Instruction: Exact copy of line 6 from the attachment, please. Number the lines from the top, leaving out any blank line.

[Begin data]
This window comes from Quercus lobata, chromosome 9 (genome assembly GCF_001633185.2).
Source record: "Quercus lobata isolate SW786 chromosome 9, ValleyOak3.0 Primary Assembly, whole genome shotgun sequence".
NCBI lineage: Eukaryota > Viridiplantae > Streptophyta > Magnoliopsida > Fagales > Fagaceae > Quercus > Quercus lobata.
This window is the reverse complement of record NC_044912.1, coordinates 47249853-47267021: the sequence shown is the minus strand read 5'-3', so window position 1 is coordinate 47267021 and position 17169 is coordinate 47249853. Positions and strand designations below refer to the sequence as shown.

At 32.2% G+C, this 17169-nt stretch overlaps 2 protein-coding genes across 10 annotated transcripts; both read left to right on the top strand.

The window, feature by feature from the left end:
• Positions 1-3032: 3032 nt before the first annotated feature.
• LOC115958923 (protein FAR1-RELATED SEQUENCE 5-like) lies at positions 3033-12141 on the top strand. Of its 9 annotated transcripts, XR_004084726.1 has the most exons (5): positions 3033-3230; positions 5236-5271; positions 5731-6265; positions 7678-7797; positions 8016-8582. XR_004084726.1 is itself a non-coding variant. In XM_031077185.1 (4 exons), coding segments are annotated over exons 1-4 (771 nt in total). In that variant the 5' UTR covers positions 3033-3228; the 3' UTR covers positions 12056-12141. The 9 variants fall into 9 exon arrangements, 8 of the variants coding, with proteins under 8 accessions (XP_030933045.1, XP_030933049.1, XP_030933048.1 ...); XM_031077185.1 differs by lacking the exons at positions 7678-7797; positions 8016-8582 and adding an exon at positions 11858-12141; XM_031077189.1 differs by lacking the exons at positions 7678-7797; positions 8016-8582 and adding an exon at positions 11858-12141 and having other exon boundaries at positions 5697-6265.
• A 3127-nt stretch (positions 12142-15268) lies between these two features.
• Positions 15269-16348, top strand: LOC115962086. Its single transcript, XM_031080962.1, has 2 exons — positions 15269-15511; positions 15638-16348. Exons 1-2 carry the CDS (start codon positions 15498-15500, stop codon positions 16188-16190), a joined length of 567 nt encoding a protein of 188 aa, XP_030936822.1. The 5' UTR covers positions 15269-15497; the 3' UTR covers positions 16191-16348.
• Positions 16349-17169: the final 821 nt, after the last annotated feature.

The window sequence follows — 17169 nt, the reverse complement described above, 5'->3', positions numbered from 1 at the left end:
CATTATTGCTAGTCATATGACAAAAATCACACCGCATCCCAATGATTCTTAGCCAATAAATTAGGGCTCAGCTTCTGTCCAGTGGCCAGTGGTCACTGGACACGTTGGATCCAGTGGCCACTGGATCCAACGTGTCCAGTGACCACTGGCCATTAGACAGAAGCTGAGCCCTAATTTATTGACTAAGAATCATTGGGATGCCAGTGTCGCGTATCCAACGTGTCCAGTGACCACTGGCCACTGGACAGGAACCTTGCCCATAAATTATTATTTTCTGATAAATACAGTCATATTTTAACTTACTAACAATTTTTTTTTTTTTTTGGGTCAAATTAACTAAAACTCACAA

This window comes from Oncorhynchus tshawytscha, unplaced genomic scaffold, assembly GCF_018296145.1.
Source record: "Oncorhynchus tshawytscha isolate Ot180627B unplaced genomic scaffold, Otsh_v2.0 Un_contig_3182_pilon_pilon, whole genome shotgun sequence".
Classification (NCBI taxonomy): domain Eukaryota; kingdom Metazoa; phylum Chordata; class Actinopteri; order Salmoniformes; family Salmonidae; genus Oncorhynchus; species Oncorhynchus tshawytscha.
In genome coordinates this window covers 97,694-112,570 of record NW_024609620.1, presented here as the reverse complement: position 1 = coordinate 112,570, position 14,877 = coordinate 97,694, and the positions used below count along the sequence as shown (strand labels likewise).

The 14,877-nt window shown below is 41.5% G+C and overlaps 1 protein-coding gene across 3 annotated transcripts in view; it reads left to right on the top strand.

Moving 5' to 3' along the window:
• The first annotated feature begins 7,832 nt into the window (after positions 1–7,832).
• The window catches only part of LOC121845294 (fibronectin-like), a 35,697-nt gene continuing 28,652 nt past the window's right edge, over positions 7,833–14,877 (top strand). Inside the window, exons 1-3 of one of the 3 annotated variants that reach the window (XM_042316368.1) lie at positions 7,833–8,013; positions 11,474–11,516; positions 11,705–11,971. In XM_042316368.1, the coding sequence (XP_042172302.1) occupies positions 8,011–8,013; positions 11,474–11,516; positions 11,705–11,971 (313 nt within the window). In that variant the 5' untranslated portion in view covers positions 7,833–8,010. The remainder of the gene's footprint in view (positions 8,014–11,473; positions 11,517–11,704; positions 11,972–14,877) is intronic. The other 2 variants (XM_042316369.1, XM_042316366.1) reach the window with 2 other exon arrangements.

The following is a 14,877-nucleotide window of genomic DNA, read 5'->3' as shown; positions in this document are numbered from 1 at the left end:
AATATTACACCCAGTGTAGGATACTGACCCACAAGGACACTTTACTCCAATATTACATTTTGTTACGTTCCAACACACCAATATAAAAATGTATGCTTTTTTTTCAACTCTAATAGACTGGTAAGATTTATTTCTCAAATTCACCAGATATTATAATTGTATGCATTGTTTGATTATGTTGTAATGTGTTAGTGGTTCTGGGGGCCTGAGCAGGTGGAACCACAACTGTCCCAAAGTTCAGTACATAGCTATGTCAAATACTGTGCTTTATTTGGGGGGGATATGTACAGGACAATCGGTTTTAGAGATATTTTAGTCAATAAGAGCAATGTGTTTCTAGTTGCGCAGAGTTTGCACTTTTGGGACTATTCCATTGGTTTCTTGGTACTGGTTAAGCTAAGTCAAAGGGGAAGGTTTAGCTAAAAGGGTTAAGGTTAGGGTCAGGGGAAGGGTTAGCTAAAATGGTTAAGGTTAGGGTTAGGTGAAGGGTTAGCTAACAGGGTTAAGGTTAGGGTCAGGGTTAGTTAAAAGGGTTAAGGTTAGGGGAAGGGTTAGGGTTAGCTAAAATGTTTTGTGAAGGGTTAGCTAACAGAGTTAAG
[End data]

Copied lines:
The window, feature by feature from the left end: